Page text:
Cultural approaches, based on the understanding of weed biology are viable options in integrated weed management programs. Use of stale seedbed technique, tillage practices, use of weed competitive varieties, narrow crop row spacing and high crop seed rate and use of crop residue as mulches are the major approaches for integrated weed management (Fatima and Duary, 2020; Fatima et al., 2020). There is also a scope of integrating herbicides with cultural practices to improve the sustainable use of herbicides (Sharma and Singh, 2016). Preemergence herbicides like pendimethalin and several postemergence herbicides have been reported to provide a good degree of weed control in direct seeded rice. In addition, because of the variability in the growth habit of weeds, any single method of weed control cannot provide effective and season-long control in DSR. In this situation, there is a need to integrate other weed management strategies with herbicide. With this perspective, the present experiment was undertaken to study the impact of weed management in dry direct seeded rice with an integrated approach using pre-emergence herbicide and weed mulch with closer crop spacing.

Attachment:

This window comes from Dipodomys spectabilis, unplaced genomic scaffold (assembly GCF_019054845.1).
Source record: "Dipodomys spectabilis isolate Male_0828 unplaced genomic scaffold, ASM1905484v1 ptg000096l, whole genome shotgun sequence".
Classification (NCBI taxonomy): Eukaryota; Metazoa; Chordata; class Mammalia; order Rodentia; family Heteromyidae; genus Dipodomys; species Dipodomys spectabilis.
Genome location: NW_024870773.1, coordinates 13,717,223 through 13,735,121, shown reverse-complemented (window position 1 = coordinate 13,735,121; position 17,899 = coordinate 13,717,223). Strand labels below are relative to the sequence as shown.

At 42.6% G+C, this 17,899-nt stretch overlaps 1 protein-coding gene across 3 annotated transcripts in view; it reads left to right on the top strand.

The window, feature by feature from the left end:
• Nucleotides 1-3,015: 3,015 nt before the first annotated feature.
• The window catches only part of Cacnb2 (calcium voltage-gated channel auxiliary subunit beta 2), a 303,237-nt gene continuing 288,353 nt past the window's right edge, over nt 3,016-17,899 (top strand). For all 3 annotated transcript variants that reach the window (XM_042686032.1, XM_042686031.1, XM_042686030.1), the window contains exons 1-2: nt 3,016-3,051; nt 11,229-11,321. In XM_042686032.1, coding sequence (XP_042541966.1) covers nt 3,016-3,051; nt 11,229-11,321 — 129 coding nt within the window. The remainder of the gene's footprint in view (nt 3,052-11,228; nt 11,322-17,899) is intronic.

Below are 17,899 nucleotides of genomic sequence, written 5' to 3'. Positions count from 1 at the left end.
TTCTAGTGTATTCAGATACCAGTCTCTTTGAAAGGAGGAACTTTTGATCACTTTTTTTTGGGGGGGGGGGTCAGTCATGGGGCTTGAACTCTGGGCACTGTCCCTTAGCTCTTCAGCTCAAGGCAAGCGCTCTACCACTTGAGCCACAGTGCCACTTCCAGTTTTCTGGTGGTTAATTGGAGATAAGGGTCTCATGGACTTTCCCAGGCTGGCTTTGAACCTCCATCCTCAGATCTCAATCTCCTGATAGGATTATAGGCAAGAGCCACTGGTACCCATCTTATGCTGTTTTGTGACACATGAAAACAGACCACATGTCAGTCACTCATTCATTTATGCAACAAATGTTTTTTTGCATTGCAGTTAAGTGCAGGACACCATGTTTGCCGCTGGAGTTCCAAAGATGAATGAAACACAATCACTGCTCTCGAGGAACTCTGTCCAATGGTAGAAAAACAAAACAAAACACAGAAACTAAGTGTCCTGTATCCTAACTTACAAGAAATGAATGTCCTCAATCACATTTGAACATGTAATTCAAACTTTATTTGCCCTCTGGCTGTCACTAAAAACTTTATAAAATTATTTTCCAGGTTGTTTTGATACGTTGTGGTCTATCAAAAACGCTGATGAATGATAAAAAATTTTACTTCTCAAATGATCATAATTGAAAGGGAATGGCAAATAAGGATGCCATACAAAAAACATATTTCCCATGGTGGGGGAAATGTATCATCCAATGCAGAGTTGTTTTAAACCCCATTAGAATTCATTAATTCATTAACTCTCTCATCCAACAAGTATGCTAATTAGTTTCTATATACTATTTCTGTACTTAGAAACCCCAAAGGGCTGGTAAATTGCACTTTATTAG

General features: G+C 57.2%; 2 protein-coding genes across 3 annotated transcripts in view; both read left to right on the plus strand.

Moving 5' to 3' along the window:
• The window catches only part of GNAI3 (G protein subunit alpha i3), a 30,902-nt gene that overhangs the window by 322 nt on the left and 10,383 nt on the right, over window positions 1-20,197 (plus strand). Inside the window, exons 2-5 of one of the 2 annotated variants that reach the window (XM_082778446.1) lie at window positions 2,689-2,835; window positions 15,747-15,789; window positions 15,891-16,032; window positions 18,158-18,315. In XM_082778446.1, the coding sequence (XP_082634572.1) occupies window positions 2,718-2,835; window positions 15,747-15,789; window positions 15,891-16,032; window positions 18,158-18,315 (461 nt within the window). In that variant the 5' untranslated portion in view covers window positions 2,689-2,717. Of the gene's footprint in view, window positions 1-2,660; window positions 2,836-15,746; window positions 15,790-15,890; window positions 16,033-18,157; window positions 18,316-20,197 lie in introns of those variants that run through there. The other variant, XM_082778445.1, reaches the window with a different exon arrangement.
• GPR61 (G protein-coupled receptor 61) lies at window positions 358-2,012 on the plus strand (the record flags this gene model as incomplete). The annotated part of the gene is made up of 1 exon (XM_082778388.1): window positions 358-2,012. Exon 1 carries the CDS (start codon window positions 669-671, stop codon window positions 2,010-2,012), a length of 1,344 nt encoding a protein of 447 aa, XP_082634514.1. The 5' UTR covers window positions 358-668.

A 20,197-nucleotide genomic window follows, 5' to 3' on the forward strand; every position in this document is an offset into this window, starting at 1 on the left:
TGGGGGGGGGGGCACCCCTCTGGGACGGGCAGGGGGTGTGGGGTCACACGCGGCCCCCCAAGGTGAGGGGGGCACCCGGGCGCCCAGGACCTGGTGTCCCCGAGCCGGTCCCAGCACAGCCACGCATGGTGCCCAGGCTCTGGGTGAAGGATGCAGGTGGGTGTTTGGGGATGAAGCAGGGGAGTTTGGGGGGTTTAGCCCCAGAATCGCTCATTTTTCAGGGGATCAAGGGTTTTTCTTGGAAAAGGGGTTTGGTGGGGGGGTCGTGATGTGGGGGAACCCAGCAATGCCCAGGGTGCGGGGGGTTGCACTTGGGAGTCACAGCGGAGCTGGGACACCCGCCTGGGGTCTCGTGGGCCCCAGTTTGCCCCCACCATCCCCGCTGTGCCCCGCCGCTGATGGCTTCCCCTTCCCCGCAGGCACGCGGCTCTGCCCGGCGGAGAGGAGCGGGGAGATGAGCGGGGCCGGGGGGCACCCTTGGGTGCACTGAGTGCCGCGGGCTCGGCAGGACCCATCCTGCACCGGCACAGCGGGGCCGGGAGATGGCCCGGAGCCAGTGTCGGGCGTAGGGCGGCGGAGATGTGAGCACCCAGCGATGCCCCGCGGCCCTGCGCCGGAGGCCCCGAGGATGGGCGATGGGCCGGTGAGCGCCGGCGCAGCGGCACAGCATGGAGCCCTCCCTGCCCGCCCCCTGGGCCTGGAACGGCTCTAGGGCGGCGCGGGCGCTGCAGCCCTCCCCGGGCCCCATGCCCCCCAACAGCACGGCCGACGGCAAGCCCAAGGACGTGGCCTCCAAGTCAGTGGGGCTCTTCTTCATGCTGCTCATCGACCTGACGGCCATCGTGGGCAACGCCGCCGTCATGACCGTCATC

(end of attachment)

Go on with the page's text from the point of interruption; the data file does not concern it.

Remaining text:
• Materials and Methods

    2.1.  Experimental period and location

    A field experiment was conducted at Agricultural Farm, Institute of Agriculture, Visva-Bharati University, Sriniketan, West Bengal, India, during the wet season of 2015 and 2016 from June to October. The Agricultural Farm falls under sub-humid, sub-tropical belt of the western part of West Bengal, India and is situated at about 23039' N latitude and 87042' E longitude with an average altitude of 58.9 m above the mean sea level. The soil of the experimental site was sandy loam in texture with pH 5.1, low in organic carbon (0.40%), available nitrogen (289.00 kg ha-1), available phosphorus (8.50 kg ha-1) and medium in available potassium (56.25 kg ha-1).